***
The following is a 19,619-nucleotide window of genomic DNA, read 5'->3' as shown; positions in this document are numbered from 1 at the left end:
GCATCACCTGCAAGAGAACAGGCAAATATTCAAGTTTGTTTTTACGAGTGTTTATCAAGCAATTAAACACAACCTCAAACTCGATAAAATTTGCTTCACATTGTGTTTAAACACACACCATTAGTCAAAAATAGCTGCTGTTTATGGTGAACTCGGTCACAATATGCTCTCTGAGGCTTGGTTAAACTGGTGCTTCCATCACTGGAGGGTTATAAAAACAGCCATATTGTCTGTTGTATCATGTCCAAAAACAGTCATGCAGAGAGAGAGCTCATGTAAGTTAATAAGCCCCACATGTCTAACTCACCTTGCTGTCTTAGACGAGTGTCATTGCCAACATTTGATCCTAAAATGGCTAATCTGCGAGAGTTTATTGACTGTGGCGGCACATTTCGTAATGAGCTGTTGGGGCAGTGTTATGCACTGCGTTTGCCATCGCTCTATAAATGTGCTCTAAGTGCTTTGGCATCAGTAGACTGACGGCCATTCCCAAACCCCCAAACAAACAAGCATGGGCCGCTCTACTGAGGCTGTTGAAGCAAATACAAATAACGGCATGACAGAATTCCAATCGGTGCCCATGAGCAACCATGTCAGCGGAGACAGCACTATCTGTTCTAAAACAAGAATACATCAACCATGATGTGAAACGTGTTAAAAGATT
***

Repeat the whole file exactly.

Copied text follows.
The following is a 19,619-nucleotide window of genomic DNA, read 5'->3' as shown; positions in this document are numbered from 1 at the left end:
GCATCACCTGCAAGAGAACAGGCAAATATTCAAGTTTGTTTTTACGAGTGTTTATCAAGCAATTAAACACAACCTCAAACTCGATAAAATTTGCTTCACATTGTGTTTAAACACACACCATTAGTCAAAAATAGCTGCTGTTTATGGTGAACTCGGTCACAATATGCTCTCTGAGGCTTGGTTAAACTGGTGCTTCCATCACTGGAGGGTTATAAAAACAGCCATATTGTCTGTTGTATCATGTCCAAAAACAGTCATGCAGAGAGAGAGCTCATGTAAGTTAATAAGCCCCACATGTCTAACTCACCTTGCTGTCTTAGACGAGTGTCATTGCCAACATTTGATCCTAAAATGGCTAATCTGCGAGAGTTTATTGACTGTGGCGGCACATTTCGTAATGAGCTGTTGGGGCAGTGTTATGCACTGCGTTTGCCATCGCTCTATAAATGTGCTCTAAGTGCTTTGGCATCAGTAGACTGACGGCCATTCCCAAACCCCCAAACAAACAAGCATGGGCCGCTCTACTGAGGCTGTTGAAGCAAATACAAATAACGGCATGACAGAATTCCAATCGGTGCCCATGAGCAACCATGTCAGCGGAGACAGCACTATCTGTTCTAAAACAAGAATACATCAACCATGATGTGAAACGTGTTAAAAGATT